Data Logger Beta Software

As develop cases, software, and high performing analog electronics we are always looking for good resources.  One of these is They recently listed SiGZiG on their website as a "site-of-the-day".  Check out the forum and site!

Using @99designs to make our data logging software look nice and fancy.

Our original software was built specifically to test and evaluate advanced chemical sensors.  It works great for our R&D but is limited to Windows, has a slow refresh rate, and is best for internal use. 

With the development of the SiGZiG, our modern usb data logger, it became apparent that we must create a software package that is silky smooth and works across all desktop operating systems.

For the past 3 months, software has been built up with a focus on functionality.  Here is the prototype:

Data logger dev software

This obviously isn't we used @99designs and received multiple design ideas for the user interface.  Here is the concept that we liked and we are heading in this direction:

USB Data Logger Software Concept Sigzig

Additional changes have been made since this concept.  We are currently on version 0.8 of our software and are looking to have version 1.0 by the end of April working full speed on our SiGZiG prototypes.  When we launch our crowd sourcing campaign you'll be able to see all the action.

Why are there Data Logger Cases Everywhere?

When designing the SiGZiG usb logger, we deemed the quality of the case as highly important to help with noise reduction, durability, coolness factor, and to reflect the internal build quality.  Some told us that we should go the plastic route, but that has already been done for decades by the current manufacturers.

While our first prototype cases came from Protolabs (great for quick-turn prototyping), we had to search for a more cost-effective solution for mass production.  Working with different manufacturers on case materials, coatings, sandblasting, metal injection molding, machining, and anything else they/we could think of, we are getting some pretty great results.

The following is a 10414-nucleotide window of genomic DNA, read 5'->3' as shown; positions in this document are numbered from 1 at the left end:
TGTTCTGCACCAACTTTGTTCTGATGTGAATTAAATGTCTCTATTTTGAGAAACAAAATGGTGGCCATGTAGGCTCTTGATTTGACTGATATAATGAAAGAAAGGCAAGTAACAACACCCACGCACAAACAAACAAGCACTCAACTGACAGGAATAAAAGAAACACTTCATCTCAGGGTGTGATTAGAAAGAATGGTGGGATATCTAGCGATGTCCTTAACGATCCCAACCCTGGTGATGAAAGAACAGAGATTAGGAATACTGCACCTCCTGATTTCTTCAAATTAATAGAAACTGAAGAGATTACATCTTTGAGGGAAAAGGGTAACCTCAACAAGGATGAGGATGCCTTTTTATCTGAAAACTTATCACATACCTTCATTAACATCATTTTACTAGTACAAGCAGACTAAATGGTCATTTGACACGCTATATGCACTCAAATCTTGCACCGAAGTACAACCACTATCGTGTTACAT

Here is the latest batch of test cases.  Enjoy!


Good Question! Data Logging Outputs, Inputs, and Open Source

Hello World.  We are just getting going here and are already receiving good questions.  We will periodically post some of your questions here.

Very interesting product you have here. I'm interested in the open nature of the hardware and wonder if there is an SDK or API available to perhaps run the device without USB or perhaps an alternate serial UART.

Any info on the pinouts of the device(s)?
Any outputs available on the device?
Can the inputs be configured for discrete digital inputs?
Any other power input options besides the USB connector?
Is the device running firmware which may be modified or updated?

Again, lots of questions might just have to wait for the official release! Thanks

The data logger hardware is not open but we will have open hardware add-on boards and we are going to have open source examples of computer software to interface with the device. That way people can make their own GUI or format the data into a more usable format (i.e. if you are measuring color, it shows the color not just 3 plots for RGB, things like that).  

As far as pin out, there are no digital inputs or outputs on these first two versions but later models will include digital communication to sensors or options to toggle a digital pin based on an event in the analog data.  As far as power, again, only USB for these versions but later versions will include battery power and wireless communication.  The firmware is not user modifiable.  

No problem with asking questions.  Thank you for your interest.